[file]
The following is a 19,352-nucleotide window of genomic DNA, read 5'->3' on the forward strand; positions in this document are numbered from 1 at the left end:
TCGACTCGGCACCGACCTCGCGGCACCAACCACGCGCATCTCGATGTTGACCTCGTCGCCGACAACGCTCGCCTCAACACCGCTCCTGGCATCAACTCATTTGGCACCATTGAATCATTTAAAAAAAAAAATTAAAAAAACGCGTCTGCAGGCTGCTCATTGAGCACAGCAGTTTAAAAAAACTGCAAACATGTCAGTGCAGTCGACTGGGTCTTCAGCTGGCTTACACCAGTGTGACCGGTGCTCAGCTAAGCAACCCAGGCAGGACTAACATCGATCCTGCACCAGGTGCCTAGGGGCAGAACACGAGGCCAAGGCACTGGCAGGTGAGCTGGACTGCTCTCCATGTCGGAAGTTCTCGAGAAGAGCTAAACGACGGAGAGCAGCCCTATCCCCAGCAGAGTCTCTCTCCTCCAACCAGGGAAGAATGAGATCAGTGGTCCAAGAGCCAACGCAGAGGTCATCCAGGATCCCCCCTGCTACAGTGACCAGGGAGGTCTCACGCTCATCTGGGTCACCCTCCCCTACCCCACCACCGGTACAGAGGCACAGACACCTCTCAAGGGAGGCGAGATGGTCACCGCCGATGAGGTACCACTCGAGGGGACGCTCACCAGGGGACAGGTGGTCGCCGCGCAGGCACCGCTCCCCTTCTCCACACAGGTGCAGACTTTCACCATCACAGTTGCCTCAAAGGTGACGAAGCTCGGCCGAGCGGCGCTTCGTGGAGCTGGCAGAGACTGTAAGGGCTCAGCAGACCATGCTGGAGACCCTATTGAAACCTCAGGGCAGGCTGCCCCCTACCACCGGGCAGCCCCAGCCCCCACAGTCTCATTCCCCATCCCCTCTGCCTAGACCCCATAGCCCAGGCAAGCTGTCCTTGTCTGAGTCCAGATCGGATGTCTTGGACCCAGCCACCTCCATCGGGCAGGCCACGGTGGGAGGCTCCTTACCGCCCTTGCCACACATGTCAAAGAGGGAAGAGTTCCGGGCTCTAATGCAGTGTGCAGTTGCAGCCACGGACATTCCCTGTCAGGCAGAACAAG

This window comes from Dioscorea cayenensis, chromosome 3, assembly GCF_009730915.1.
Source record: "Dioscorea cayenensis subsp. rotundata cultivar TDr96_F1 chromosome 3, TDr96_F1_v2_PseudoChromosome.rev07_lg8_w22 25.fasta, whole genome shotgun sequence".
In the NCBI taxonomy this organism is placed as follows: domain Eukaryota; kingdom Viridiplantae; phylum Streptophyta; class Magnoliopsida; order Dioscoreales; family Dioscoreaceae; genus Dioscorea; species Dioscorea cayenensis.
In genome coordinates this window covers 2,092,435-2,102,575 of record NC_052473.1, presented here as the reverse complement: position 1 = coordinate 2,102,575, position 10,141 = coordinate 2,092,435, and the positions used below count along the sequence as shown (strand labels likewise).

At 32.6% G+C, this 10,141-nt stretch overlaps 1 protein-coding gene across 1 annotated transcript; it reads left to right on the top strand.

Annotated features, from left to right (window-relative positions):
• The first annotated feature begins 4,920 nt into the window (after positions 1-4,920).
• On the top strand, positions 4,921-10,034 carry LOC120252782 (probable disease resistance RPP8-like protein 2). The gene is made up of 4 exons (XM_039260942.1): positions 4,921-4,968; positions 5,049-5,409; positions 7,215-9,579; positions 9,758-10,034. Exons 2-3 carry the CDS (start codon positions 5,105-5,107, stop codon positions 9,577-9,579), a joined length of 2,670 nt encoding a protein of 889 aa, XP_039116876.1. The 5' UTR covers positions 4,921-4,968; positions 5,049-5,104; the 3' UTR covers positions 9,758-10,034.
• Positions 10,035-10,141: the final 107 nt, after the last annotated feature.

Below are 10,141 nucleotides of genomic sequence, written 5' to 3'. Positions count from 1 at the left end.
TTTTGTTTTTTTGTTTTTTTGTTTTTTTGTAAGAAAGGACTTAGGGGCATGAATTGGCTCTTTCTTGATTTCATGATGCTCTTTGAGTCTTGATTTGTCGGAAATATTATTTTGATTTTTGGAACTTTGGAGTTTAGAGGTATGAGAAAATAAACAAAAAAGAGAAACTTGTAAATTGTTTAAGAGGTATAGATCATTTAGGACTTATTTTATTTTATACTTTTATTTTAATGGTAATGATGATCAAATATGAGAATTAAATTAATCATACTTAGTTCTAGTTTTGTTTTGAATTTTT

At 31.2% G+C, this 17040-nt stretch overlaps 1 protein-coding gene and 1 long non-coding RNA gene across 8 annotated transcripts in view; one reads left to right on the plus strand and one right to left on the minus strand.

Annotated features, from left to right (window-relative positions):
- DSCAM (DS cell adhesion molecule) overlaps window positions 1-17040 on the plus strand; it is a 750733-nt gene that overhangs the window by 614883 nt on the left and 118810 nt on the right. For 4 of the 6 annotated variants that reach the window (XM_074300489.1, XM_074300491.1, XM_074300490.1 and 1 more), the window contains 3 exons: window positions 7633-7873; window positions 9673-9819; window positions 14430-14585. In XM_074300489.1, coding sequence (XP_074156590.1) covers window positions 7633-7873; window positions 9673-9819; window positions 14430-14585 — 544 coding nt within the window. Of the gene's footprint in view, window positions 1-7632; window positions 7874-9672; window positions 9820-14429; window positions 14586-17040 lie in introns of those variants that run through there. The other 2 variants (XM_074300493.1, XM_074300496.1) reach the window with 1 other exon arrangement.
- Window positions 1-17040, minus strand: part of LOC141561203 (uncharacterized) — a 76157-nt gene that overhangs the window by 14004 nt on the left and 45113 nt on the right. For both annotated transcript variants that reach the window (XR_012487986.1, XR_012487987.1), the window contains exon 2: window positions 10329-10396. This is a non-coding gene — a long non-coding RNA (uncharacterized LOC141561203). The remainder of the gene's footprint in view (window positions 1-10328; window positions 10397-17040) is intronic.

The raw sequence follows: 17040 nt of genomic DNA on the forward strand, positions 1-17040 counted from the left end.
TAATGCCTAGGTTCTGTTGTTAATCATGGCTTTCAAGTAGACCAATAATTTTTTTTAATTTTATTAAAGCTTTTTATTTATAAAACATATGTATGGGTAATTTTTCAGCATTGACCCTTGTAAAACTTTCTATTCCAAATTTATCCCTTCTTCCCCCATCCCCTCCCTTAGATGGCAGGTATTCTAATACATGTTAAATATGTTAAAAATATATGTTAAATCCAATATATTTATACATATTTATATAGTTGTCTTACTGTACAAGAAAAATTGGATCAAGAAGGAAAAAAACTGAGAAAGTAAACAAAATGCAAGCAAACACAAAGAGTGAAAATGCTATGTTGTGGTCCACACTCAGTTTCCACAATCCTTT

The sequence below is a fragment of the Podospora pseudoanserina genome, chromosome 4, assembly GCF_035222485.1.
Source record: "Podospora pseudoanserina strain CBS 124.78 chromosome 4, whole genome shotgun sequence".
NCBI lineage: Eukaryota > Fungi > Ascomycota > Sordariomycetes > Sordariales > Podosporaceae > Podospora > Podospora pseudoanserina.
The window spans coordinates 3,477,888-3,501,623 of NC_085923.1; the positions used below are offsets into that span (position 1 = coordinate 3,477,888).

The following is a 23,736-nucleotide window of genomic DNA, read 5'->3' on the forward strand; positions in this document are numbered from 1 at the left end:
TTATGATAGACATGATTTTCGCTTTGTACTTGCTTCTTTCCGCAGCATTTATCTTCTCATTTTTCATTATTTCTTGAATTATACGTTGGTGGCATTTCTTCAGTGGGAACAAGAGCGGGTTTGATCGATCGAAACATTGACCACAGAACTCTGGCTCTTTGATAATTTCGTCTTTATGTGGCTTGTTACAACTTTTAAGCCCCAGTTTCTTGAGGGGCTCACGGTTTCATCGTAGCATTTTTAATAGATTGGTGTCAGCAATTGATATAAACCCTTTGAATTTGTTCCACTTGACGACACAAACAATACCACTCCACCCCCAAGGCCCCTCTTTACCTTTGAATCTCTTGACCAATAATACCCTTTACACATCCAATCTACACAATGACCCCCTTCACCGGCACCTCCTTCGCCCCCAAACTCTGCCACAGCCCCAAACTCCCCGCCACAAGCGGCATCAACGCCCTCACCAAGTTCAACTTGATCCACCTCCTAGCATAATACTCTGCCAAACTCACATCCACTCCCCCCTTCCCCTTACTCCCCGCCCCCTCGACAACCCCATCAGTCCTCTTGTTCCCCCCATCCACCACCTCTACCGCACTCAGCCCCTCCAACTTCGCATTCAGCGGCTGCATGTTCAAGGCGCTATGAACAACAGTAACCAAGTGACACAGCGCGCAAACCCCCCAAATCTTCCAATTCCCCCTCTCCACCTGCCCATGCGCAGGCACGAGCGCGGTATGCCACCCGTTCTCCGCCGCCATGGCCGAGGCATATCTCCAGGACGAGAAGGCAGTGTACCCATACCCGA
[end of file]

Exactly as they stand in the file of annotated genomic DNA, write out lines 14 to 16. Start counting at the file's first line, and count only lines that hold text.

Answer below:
At 31.2% G+C, this 17040-nt stretch overlaps 1 protein-coding gene and 1 long non-coding RNA gene across 8 annotated transcripts in view; one reads left to right on the plus strand and one right to left on the minus strand.

Annotated features, from left to right (window-relative positions):
- DSCAM (DS cell adhesion molecule) overlaps window positions 1-17040 on the plus strand; it is a 750733-nt gene that overhangs the window by 614883 nt on the left and 118810 nt on the right. For 4 of the 6 annotated variants that reach the window (XM_074300489.1, XM_074300491.1, XM_074300490.1 and 1 more), the window contains 3 exons: window positions 7633-7873; window positions 9673-9819; window positions 14430-14585. In XM_074300489.1, coding sequence (XP_074156590.1) covers window positions 7633-7873; window positions 9673-9819; window positions 14430-14585 — 544 coding nt within the window. Of the gene's footprint in view, window positions 1-7632; window positions 7874-9672; window positions 9820-14429; window positions 14586-17040 lie in introns of those variants that run through there. The other 2 variants (XM_074300493.1, XM_074300496.1) reach the window with 1 other exon arrangement.